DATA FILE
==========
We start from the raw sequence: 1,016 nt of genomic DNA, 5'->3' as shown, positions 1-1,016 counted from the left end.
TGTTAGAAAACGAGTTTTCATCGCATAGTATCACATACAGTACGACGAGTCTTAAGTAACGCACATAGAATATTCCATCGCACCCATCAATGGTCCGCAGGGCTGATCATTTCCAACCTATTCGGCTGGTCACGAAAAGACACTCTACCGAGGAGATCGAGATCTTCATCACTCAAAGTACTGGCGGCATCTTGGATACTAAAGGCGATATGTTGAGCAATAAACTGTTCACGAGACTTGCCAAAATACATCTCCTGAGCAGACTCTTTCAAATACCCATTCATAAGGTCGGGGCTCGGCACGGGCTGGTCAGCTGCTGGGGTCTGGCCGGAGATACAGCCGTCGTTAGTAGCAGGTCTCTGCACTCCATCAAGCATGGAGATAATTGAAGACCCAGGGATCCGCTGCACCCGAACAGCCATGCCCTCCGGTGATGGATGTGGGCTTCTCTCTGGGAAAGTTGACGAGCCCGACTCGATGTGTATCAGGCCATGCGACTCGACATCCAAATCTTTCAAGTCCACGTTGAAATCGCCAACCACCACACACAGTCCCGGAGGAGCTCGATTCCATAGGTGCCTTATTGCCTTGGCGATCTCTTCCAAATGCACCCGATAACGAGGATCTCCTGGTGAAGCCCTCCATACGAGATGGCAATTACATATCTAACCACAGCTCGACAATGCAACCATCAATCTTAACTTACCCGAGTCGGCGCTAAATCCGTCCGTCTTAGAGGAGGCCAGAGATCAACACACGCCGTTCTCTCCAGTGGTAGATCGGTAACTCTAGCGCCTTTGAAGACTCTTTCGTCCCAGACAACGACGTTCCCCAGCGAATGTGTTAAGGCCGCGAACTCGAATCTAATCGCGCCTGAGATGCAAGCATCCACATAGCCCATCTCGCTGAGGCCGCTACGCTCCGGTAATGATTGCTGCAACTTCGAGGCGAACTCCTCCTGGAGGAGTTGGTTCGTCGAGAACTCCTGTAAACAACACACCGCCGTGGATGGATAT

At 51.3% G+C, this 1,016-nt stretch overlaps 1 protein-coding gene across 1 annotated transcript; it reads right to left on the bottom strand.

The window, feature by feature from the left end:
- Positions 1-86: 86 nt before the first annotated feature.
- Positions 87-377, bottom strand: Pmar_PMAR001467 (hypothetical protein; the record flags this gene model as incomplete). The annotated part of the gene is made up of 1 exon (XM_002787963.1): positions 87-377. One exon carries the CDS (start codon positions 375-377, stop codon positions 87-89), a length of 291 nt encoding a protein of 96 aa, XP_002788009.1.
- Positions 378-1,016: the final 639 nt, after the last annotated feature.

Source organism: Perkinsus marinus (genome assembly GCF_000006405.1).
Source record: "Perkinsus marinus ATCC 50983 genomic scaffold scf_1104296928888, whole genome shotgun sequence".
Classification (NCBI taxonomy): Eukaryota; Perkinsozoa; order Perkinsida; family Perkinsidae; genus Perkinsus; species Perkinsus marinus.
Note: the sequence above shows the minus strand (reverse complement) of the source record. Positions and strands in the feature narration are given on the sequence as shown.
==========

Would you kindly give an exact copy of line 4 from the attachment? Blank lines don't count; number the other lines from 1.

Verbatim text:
The window, feature by feature from the left end: